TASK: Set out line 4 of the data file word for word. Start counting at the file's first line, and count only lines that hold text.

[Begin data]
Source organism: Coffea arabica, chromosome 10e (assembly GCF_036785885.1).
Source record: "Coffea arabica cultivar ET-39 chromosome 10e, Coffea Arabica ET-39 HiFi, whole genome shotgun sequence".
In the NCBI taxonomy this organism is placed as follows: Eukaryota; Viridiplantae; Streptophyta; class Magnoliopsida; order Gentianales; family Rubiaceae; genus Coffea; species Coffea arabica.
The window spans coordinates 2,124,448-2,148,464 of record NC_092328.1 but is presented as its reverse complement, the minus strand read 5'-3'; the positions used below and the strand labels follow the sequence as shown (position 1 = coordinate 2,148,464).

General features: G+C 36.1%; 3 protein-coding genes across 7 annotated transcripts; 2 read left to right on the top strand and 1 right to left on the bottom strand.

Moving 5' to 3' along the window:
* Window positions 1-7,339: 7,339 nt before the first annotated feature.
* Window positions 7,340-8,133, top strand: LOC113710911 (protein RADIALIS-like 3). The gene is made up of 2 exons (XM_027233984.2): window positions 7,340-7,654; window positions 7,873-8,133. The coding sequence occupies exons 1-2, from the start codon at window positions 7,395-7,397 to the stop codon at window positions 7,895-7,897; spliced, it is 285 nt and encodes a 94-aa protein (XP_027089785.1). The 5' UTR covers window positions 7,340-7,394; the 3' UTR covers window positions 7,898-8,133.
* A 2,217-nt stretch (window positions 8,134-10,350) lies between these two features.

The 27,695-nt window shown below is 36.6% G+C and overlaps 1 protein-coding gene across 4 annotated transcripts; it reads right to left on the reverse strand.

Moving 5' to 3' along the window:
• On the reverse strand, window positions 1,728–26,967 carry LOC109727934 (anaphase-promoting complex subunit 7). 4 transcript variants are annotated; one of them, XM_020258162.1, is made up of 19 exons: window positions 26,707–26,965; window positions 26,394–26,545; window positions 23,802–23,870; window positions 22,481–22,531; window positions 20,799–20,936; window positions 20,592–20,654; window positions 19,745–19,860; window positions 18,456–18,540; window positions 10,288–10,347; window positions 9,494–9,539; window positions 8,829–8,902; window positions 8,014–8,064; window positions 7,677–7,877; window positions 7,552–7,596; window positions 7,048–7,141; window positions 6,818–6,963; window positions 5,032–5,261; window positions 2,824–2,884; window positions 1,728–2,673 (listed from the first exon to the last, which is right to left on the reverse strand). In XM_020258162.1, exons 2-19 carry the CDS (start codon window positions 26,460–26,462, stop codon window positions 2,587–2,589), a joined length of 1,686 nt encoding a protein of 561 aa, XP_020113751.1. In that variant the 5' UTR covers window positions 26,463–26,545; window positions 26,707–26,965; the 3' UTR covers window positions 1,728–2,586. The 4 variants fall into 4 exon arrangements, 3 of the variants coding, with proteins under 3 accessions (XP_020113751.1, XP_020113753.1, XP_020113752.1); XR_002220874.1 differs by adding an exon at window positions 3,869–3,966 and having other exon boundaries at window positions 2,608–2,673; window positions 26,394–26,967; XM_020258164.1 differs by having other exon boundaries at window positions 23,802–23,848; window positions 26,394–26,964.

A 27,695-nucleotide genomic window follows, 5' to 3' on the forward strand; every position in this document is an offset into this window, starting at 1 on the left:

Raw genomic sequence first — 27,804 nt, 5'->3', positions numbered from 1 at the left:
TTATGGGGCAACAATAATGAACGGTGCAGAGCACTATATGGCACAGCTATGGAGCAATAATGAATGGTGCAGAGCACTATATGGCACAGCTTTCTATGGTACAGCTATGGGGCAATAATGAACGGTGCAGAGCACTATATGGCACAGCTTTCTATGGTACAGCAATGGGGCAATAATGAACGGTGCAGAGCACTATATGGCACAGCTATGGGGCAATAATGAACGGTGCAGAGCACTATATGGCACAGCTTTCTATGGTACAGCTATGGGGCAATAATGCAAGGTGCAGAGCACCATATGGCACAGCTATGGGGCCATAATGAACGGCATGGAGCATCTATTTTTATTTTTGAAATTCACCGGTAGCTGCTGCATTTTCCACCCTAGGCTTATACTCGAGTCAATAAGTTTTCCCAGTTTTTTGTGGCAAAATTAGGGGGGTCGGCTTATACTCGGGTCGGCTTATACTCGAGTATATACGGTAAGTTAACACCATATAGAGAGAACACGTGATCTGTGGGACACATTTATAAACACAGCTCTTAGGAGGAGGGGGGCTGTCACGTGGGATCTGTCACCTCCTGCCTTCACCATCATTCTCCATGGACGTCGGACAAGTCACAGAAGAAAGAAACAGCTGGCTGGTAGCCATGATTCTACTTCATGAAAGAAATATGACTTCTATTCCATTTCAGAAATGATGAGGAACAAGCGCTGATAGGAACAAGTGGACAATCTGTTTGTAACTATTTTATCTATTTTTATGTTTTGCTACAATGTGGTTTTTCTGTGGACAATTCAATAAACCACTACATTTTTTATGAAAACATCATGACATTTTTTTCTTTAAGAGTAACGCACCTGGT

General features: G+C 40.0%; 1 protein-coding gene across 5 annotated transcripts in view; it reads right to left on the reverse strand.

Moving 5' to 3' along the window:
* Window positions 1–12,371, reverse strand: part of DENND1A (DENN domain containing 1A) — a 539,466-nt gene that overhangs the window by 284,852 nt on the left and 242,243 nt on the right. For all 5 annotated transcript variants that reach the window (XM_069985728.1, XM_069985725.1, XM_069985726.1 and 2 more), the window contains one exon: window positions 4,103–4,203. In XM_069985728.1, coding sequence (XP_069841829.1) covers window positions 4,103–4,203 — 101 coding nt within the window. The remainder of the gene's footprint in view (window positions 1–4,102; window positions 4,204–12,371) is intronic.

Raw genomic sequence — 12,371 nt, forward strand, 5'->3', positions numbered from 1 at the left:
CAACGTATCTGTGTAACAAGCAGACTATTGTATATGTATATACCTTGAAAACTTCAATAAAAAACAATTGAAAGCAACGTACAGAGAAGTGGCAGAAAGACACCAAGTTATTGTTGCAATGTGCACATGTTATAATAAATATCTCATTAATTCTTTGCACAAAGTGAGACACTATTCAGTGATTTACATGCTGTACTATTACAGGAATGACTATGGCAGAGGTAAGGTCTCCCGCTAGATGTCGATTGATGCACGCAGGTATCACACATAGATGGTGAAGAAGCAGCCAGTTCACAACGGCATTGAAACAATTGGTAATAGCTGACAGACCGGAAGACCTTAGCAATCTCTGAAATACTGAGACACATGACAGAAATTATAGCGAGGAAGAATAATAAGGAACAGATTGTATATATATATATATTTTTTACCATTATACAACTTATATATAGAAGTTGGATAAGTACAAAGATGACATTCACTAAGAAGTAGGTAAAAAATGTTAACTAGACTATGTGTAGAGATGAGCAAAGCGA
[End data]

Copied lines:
The window spans coordinates 2,124,448-2,148,464 of record NC_092328.1 but is presented as its reverse complement, the minus strand read 5'-3'; the positions used below and the strand labels follow the sequence as shown (position 1 = coordinate 2,148,464).